Household access to emergency funds: After the first closure, one in eight households reported that they could not afford an unexpected expense of NIS 2,000; in other words, they did not have access to emergency funds. An additional 33% indicated that they would be able to afford such an expense only with difficulty. This proportion was higher among respondents with less education and lower income. Similarly, among employees who were not working in August during the crisis (because they had been fired or furloughed), 21% reported that they would not be able to afford an unexpected expense of NIS 2,000, compared to 10% of those who were still working. Among respondents who could cover such an expense, over 70% indicated that they would do so by drawing on savings. Households with access to emergency funds coped better with the crisis than those without and they were less likely to reduce spending in a way that impacted their standard of living.

Insights and Policy Recommendations

These findings can provide policy makers with guidance as they consider how to best support households during the economic recovery.

  1. The correlation between borrowing and financial literacy suggests that many households made decisions that may harm their long-term financial situation. As the crisis continues, it remains important to monitor the financial status of households whose decisions during the crisis may have long-term negative consequences and may adversely affect their ability to recover from the crisis. In addition, the relationship between a respondent’s confidence in their financial knowledge and their propensity to borrow suggests that simply giving households access to credit may not be sufficiently helpful for those who do not have enough confidence to take advantage of those borrowing opportunities without additional assistance in navigating the borrowing process.
  2. Policymakers should consider continuing government support to households that are likely to emerge from the economic slowdown in a fragile financial condition and with limited access to the emergency funds they would need to confront additional economic challenges.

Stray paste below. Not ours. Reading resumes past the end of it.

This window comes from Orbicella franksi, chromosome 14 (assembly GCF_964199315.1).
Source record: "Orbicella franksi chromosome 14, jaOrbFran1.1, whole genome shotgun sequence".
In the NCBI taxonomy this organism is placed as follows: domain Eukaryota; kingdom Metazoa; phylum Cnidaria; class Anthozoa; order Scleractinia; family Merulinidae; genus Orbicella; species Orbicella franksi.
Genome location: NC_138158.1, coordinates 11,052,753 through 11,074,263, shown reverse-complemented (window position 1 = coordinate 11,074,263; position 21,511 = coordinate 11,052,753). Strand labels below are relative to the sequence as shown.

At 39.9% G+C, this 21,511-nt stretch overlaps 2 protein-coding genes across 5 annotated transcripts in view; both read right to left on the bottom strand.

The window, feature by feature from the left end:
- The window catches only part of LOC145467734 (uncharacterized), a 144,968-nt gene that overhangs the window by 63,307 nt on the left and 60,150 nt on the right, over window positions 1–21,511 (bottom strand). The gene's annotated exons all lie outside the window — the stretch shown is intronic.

3. Policy makers should promote sound financial decision making (such as setting aside emergency savings) through educational campaigns and should provide convenient infrastructure that will encourage household saving, such as, for example, digital solutions that can help households manage their finances. It is important that these solutions increase households’ self-confidence in their financial knowledge rather than just providing information. In this context, these findings reinforce the case for advancing the “open banking” project, which would allow third parties to access information at financial institutions in order to streamline processes, receive financial services, and analyze financial information. These measures will put Israeli households in a better position if and when another crisis arrives, whatever form it takes. The immediate aftermath of the pandemic would be an auspicious time for launching such interventions, with the memory of the pandemic’s financial impact still fresh in people’s minds.



For MJB’s publications on the COVID-19 pandemic in English, press here.

For MJB’s publications on the COVID-19 pandemic in Hebrew, press here.